©2017 Kidney Care Partners
Published by MedPage Today
July 7, 2014
The Centers for Medicare and Medicaid Services plans to keep payments for end-stage renal disease (ESRD) care virtually flat in 2015.
In its proposed rule CMS said it would increase total payments to all ESRD facilities in 2015 by an estimated 0.3% compared with 2014. However, hospital-based ESRD facilities would get a slightly higher increase (0.5%), as will facilities in urban areas (0.4%).
ESRD facilities in rural areas, on the other hand, will receive a 0.5% payment decrease, and facilities in Puerto Rico and the Virgin Islands will fare even worse, with a 3.6% decrease.
Spending for ESRD has long been a trouble spot for Medicare. In 2010, for example, ESRD patients made up just 1.3% of the Medicare population but accounted for nearly 7.5% of spending, with a bill of more than $20 billion. In February 2013, CMS announced a new program — the Comprehensive ESRD Care Model — that would allow ESRD providers and suppliers to work together to test out different payment models as part of an effort to decrease ESRD costs.
The flat payment update was not unexpected, since CMS had announced earlier that payments would remain flat next year, followed by gradual decreases through 2018, explained Tonya Saffer, senior federal health policy director for the National Kidney Foundation.
What worries Saffer, however, is the proposed decrease for rural ESRD facilities. “What’s concerning is that if [ESRD providers] are looking to further improve efficiencies, they may look to close facilities that are losing money,” including rural facilities, she told MedPage Today.
The proposed decrease in payments to rural facilities — and dialysis centers in Puerto Rico and the Virgin Islands — occurred because CMS decided to revise the “market basket” number for estimating the overall costs of dialysis, using 2012 numbers instead of the 2008 figures they had previously used, Saffer explained.
Since drug use by dialysis facilities — a component of the market basket — had declined in the interim, “that increases the [significance of the] wage portion of the market basket update, so for areas that have a lower wage index [such as rural areas], it’s resulting in the update being negative,” she said.
Both Saffer and Rachel Meyer, manager of policy and government affairs for the American Society of Nephrology (ASN), agreed that the update wasn’t as bad as it could have been. “I think it will be a challenge for many providers to navigate a 0% update but it is better than what would have happened otherwise,” Meyer told MedPage Today.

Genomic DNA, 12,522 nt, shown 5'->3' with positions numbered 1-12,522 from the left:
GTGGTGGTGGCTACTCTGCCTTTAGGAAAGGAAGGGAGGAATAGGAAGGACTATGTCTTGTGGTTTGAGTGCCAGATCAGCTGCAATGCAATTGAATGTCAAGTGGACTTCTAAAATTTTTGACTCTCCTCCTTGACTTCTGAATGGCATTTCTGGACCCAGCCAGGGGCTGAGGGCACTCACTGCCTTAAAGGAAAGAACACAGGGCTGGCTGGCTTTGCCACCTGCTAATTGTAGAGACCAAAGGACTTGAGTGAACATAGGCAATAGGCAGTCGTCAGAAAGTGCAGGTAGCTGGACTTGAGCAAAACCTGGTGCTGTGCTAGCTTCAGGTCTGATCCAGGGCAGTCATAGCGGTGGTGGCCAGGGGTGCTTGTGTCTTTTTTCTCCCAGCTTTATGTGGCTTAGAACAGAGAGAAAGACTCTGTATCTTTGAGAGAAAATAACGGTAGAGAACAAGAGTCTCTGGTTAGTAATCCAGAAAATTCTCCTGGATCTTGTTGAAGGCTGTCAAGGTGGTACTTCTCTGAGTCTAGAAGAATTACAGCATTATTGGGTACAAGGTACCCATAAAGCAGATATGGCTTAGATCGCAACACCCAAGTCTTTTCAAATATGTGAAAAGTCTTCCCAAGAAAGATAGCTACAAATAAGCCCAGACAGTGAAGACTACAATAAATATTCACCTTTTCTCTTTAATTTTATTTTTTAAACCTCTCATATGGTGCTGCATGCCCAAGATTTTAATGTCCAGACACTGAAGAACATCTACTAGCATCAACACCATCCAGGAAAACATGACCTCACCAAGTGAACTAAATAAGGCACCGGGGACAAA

Also of interest in the proposed rule are changes to the Quality Improvement Program for dialysis centers, which financially rewards or penalizes the centers depending on whether or not they meet certain self-reported performance criteria. In particular, the agency proposed implementing a standardized hospital readmission measure.
“The ASN strongly supports the concept of the proposed readmission measure, and it has lots of potential to improve care,” Meyer said. “But there are serious questions regarding implementation of the measure … There are a lot of challenges in the methodology and questionable aspects that lack validity. And the measure has not been approved by the National Quality Forum.”
For example, “one thing we think might be unfair,” she continued, “is that it is possible that dialysis centers might be held responsible for patients being readmitted who hadn’t been back to dialysis facilities prior to being readmitted. There are some methodological concerns that could be addressed.”
On the brighter side, CMS is also proposing to remove one measure from the Quality Improvement Program — the percentage of patients who achieve hemoglobin greater than 12 g/dL — “on the grounds that it is ‘topped out,'” — that is, most centers are already achieving that goal, the agency said in its proposal.
This is a good idea, Meyer said. Leaving in topped-out measures “dilutes the effectiveness of measures that are important and not achieved.”
Another proposed change to the program is to add a standardized transfusion ratio — the percentage of patients in the facility that have had a blood transfusion. “They say the concern is that the bundled [payment] environment provides an incentive to undertreat anemia in a dialysis facility,” said Saffer. “Also transfusions in people seeking transplantation can cause sensitivity and make it more difficult to find a transplant match.”
CMS is hoping the transfusion measure would serve as a “floor” for dialysis facilities to encourage them to perform transfusions when necessary, she added. “On the other side of that, it’s not the best measure because it could have the unintended effect of preventing patients from getting a transfusion when it’s necessary — letting the hemoglobin drop so low that it could have an effect on patients’ quality of life.”
CMS will be accepting comments on the proposed rule until early September.
See the original article here.